There is not a single camera in the non-dSLR market that has a longzoom and also takes great pictures. If there was I would own it.There isn't. They all generate purple-fringing in the contastingareas of the photo and that's simply not acceptable. No one has evermade a good long zoom point & shoot camera ever. I'm still waiting..

You need to get out a little more often.because there are some good non-DSLR's with long zooms!.

The Panasonic FZ50 with Leica 35-420mm lens is just one of them:.

Image control:Zoom outZoom 100%Zoom inExpand AllOpen in new window.

J. D.Colorful Colorado.

From my FZ50:.

Image control:Zoom outZoom 100%Zoom inExpand AllOpen in new window.

Remember.always keep your receipt, the box, and everything that came in it!..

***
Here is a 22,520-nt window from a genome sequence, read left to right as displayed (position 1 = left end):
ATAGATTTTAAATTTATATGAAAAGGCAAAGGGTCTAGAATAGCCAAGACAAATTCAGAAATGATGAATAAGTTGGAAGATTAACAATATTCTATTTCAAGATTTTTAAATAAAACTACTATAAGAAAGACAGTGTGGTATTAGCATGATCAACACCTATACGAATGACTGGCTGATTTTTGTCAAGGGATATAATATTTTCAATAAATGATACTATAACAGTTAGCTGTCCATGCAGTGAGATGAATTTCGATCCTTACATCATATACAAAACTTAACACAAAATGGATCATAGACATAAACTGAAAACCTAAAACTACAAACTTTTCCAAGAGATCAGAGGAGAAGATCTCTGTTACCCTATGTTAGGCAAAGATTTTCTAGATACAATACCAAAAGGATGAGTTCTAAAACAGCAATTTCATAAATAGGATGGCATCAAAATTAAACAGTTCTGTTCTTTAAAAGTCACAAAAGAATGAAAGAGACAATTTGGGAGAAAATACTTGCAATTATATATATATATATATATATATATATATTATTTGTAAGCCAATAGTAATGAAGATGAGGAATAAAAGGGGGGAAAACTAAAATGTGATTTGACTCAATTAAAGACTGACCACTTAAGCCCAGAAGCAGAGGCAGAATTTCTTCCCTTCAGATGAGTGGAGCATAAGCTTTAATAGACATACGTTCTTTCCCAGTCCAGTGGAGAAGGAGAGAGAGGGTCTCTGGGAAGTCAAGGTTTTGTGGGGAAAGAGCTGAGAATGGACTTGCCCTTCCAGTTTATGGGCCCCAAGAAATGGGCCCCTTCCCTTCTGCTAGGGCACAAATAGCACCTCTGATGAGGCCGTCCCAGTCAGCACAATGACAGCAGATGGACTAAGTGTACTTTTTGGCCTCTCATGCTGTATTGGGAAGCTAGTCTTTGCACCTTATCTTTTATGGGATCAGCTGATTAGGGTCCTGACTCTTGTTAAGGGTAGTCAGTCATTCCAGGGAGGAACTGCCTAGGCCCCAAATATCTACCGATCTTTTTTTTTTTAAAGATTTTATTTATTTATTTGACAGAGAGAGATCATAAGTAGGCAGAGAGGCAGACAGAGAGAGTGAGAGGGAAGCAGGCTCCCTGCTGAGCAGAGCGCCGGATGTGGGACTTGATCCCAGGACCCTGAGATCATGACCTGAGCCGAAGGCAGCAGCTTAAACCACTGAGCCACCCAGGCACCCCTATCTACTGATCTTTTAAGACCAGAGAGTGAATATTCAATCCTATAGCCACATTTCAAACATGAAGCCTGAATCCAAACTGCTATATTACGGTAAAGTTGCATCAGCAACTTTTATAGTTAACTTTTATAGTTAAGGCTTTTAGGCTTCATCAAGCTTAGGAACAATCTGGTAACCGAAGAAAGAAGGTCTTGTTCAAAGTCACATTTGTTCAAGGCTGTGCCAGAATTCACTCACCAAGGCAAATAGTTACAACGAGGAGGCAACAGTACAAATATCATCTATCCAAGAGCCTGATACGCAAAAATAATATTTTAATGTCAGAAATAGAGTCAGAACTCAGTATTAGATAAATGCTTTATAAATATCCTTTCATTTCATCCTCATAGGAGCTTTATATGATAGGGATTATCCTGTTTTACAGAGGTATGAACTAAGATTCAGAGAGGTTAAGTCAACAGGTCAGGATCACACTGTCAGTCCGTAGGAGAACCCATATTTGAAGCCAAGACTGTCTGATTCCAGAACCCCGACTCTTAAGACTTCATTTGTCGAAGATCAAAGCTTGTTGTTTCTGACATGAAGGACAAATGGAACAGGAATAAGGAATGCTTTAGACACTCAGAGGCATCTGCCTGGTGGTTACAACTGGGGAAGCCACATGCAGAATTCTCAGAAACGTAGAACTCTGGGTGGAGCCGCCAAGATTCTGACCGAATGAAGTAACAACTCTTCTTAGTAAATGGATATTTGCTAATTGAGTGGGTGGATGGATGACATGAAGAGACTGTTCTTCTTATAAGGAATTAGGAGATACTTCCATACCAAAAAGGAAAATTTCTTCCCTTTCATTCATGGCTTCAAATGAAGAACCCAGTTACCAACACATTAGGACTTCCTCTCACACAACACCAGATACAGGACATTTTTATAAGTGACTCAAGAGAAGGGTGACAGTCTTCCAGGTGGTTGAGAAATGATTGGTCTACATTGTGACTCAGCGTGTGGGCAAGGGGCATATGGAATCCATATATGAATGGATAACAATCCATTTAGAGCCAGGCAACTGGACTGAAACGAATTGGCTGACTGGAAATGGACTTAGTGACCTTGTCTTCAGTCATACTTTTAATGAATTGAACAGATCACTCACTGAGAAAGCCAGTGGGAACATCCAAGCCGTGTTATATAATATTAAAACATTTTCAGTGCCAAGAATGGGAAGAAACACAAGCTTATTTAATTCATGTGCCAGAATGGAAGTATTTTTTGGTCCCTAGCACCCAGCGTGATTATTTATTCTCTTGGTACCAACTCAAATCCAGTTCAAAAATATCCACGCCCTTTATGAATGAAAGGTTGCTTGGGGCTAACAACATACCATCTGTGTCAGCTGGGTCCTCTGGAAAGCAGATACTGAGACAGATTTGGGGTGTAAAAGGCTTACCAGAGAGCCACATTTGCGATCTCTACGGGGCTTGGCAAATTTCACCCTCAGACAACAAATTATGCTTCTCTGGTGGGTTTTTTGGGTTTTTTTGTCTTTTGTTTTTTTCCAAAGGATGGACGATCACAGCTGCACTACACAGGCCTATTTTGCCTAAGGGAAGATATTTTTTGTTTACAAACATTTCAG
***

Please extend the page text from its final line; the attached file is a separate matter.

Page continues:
Comment #5

We tried panasonics, they make blurry noisy pictures..

The Olympus long zooms were far more sharp and far less noisy. But they had purple-fringing like crazy..

We're still waiting. Maybe the new Olympus SP-570 with it's dual image-stabilizers will be the ticket; but from the review on the 560, I sincerely doubt it...

Comment #6

FishingBuddy wrote:.

I'd appreciate some feedback on the pro's and con's of a digital zoomcamera (like the Canon S5is or the Panasonic fz18) vs. a DSLR camera(like the Canon EOS or the Pentax K10D)..

I think you're talking about "superzoom" cameras, as opposed to "digital zoom"..

A "superzoom" camera is a digital point-and-shoot camera with a non-removable lens that has a high (10x to 18x) optical zoom ratio..

"Digital zoom" is an inferior substitute for optical zoom (although there may be both optical and digital zoom on the same camera)...

Comment #7